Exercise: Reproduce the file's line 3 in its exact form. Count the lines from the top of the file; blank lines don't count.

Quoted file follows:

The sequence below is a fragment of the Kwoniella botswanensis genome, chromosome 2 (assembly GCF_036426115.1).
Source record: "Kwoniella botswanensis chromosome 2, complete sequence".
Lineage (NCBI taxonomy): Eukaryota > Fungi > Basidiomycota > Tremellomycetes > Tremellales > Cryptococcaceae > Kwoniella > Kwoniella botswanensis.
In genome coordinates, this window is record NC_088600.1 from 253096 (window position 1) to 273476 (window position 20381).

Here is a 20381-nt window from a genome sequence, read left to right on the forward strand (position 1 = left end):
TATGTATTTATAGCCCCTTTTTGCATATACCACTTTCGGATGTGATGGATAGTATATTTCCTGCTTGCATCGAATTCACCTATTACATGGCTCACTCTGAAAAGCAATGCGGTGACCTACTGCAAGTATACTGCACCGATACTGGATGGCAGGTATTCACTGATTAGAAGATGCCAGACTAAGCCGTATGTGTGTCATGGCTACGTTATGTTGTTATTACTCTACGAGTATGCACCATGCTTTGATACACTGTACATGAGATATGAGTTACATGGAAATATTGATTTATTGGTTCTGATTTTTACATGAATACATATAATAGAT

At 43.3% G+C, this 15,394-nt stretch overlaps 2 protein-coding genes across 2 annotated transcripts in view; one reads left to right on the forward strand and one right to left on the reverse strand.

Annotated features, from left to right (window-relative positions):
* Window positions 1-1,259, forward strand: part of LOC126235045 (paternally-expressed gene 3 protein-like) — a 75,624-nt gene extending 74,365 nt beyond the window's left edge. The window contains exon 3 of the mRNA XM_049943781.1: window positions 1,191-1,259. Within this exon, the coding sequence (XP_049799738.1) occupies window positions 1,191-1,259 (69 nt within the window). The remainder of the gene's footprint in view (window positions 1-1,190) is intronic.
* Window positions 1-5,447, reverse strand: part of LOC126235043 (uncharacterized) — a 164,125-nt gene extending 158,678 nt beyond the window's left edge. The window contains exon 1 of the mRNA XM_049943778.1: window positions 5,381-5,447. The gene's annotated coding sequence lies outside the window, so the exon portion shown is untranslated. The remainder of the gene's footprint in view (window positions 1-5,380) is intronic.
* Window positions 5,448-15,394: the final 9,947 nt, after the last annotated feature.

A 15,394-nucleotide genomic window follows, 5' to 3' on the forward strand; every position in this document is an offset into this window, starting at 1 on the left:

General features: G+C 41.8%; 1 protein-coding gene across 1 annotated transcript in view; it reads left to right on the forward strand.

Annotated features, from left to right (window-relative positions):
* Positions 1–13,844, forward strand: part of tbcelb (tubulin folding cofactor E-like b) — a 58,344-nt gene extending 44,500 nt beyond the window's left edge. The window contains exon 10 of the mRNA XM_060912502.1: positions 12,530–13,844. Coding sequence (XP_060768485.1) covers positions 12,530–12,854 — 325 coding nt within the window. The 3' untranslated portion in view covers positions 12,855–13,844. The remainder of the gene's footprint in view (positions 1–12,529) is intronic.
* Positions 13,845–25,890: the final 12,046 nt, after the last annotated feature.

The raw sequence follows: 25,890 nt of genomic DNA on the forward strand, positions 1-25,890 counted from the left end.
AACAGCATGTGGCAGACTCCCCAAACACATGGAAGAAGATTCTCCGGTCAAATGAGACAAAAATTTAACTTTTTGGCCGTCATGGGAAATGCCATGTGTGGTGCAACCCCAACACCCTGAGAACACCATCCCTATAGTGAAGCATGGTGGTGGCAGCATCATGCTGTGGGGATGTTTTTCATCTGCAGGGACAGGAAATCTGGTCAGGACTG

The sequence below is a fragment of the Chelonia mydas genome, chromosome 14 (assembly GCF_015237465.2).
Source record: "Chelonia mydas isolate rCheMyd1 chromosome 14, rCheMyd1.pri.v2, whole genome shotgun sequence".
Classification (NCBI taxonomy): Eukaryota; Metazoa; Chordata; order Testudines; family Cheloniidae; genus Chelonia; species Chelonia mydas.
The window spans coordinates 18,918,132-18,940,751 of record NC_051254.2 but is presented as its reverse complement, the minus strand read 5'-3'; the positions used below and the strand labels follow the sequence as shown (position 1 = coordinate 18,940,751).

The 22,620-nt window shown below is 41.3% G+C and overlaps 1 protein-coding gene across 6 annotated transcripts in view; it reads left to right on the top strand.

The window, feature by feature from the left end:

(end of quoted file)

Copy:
Lineage (NCBI taxonomy): Eukaryota > Fungi > Basidiomycota > Tremellomycetes > Tremellales > Cryptococcaceae > Kwoniella > Kwoniella botswanensis.